A House Apart

I walk past dozens of homes in my leafy neighborhood on my way to work or to the corner store. My mind on other things, I notice, admire and immediately forget their many pretty porches, flower gardens and lawn furniture. I don’t often pick up on subtle changes. So, it took me a while to notice one house that had fallen into disrepair and what was happening to it.

At some point, this little one-and-a-half story cape cod started looking scraggly, the crab-grass lawn neglected. I am not sure whether that was before or after it changed owners. For a period of time it was boarded up. Then one day giant trash containers appeared in the driveway. Bit by bit, the innards of the house were removed and the dumpsters filled to the brim. Then the roof was taken away as well as the sheetrock of the interior walls and the supporting beams. After a period of weeks, all that was left was a white brick exterior, which was really red brick painted white, and the chimney. A tall shady tree overlooked these bare bones of what was probably once an active home full of family life. That house on the corner is getting torn down, I thought, observing its pitiful shell.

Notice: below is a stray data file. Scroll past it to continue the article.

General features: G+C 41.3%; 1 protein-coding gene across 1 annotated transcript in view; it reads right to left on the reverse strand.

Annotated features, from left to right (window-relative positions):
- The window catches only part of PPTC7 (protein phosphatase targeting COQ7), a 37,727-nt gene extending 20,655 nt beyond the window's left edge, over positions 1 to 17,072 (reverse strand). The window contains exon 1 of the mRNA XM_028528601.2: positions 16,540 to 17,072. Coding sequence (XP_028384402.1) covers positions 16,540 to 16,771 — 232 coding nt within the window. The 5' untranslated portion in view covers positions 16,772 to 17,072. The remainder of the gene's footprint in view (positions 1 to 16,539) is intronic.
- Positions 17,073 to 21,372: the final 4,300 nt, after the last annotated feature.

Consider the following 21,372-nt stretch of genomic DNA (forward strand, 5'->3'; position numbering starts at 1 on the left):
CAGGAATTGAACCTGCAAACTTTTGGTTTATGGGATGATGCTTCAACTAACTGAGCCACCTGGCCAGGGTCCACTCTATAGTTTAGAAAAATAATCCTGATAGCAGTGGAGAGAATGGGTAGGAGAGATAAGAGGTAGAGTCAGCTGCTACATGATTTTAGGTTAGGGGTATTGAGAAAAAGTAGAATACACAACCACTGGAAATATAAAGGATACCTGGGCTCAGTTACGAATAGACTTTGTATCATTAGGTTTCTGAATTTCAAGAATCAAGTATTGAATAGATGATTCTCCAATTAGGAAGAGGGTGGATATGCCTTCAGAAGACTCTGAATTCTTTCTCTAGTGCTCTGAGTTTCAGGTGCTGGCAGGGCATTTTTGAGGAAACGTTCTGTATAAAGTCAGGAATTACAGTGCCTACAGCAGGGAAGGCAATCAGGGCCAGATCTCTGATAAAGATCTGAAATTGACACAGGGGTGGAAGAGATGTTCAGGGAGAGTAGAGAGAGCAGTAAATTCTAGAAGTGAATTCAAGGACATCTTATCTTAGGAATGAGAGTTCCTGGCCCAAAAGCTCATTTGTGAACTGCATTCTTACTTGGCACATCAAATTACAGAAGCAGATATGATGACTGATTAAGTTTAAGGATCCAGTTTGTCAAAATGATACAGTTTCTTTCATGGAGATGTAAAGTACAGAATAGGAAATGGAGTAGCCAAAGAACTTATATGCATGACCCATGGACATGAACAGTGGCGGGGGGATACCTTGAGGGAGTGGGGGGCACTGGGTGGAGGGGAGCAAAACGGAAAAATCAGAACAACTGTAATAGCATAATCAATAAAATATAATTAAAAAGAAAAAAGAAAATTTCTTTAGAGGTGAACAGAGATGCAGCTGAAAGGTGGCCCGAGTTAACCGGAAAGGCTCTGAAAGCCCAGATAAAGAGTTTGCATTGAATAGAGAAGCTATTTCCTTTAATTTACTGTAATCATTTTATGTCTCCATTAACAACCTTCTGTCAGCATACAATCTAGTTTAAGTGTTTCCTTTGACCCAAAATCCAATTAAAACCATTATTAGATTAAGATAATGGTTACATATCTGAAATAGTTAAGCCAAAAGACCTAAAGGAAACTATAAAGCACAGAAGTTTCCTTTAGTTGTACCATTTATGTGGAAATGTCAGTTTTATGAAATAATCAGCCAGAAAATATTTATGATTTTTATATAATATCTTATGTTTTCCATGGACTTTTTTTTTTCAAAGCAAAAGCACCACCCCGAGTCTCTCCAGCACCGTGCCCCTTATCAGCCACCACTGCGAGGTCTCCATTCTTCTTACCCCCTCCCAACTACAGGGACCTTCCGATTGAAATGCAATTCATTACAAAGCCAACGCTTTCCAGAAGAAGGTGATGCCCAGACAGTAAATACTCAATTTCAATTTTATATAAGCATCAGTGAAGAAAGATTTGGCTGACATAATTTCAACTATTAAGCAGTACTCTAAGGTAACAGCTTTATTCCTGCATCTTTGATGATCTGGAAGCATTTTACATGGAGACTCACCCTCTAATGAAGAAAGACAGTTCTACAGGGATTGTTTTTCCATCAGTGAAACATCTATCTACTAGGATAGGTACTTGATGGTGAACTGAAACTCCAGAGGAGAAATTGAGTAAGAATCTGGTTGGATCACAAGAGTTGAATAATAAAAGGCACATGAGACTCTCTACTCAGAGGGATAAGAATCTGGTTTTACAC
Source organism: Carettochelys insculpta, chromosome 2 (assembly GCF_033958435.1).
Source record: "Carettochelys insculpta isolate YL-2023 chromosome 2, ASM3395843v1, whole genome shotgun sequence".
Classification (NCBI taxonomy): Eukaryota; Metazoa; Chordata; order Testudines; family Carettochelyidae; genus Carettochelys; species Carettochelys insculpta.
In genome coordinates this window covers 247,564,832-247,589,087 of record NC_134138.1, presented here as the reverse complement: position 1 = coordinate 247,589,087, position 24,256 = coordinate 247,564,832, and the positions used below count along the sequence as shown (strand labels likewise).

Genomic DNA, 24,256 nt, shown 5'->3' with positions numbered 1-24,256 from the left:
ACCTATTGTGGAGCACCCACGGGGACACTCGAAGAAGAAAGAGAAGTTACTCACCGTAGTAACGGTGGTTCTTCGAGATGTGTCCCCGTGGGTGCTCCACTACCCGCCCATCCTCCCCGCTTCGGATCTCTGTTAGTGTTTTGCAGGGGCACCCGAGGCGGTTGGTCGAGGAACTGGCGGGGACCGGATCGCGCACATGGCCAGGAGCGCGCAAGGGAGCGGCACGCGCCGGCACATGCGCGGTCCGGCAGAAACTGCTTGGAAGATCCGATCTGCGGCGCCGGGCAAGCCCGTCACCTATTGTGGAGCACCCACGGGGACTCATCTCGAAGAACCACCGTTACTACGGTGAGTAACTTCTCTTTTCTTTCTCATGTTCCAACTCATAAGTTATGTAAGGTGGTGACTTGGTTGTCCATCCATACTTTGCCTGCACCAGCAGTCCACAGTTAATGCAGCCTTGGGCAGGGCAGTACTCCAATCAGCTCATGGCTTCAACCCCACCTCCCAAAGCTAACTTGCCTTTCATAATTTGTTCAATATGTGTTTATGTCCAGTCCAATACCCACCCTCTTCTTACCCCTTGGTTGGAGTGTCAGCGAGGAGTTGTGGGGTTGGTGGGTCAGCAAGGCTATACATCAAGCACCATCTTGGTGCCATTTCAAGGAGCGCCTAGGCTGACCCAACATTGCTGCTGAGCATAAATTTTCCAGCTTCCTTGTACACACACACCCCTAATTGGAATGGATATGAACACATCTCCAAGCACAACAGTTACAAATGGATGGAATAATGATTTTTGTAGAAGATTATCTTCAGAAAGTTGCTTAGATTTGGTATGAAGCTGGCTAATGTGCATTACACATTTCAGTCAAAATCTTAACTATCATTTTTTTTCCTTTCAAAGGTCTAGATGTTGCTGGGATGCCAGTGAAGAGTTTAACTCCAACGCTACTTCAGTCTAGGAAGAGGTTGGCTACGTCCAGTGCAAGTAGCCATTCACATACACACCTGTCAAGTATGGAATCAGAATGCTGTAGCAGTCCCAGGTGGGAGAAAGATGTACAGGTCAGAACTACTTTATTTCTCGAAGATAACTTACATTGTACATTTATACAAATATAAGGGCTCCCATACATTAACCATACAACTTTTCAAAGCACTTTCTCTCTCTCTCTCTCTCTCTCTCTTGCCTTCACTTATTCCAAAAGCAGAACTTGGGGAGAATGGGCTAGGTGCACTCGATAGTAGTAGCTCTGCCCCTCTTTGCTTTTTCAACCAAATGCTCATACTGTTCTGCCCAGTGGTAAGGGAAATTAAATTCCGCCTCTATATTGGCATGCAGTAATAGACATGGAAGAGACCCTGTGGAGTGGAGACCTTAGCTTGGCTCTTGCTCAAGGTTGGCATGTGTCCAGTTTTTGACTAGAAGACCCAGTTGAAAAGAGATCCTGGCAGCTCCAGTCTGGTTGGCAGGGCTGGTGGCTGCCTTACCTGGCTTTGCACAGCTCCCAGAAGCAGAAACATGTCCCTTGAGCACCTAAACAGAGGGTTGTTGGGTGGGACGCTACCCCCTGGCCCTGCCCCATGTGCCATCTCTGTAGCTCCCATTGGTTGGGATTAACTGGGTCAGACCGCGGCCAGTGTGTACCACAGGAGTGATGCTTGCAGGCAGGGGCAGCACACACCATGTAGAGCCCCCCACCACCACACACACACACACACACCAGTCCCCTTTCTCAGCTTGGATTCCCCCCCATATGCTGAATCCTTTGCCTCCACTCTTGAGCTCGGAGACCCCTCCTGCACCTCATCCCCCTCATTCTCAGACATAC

But that didn’t seem right. I looked again. I noticed slender t-shaped wooden braces supporting the brick in several spots around the exterior. And the layers of paint had been scraped off in a small area by the side door, as if someone had been inspecting the red brick underneath or considering whether to keep the white coat. It dawned on me, this house isn’t getting torn down. It’s getting rebuilt.

I looked at the same empty shell now and I saw it differently. Not so pitiful anymore, this was the beginning of somebody’s exciting new chapter.

Sure enough, fresh lumber was soon delivered to the lawn. The yard filled up with two-by-fours, plywood and stacks of trusses for a new peaked roof.

This scene made me think of the times when we choose to dismantle our life or something happens to dismantle it for us. Many of us have experienced this scary moment of being laid bare — through a career change, a divorce, a health battle or a major decision to start over. I think of when I moved my family to the DC area a few years ago with a newly-minted master’s degree and no job. We owned barely enough to fill half of a cube truck, rode into town on fumes. There wasn’t much left to stand on but our family’s deepest foundation, the outer facade I presented to the world propped up by the slimmest of braces. At a moment like that, just as quickly, you might realize that this seemingly fragile state is actually a sturdy beginning, that you are about to be rebuilt.

The next few times I saw the house, the wood deliveries on the lawn were moving in, gradually becoming a part of a growing home. I saw the frames of the walls going up and a skin of green plywood reinforcing their shape.

And then I saw something more. The new structure is not limited by the boundaries of the old roofline it shed. This house is not just coming back, it’s rising, and will stand a story taller than its former self.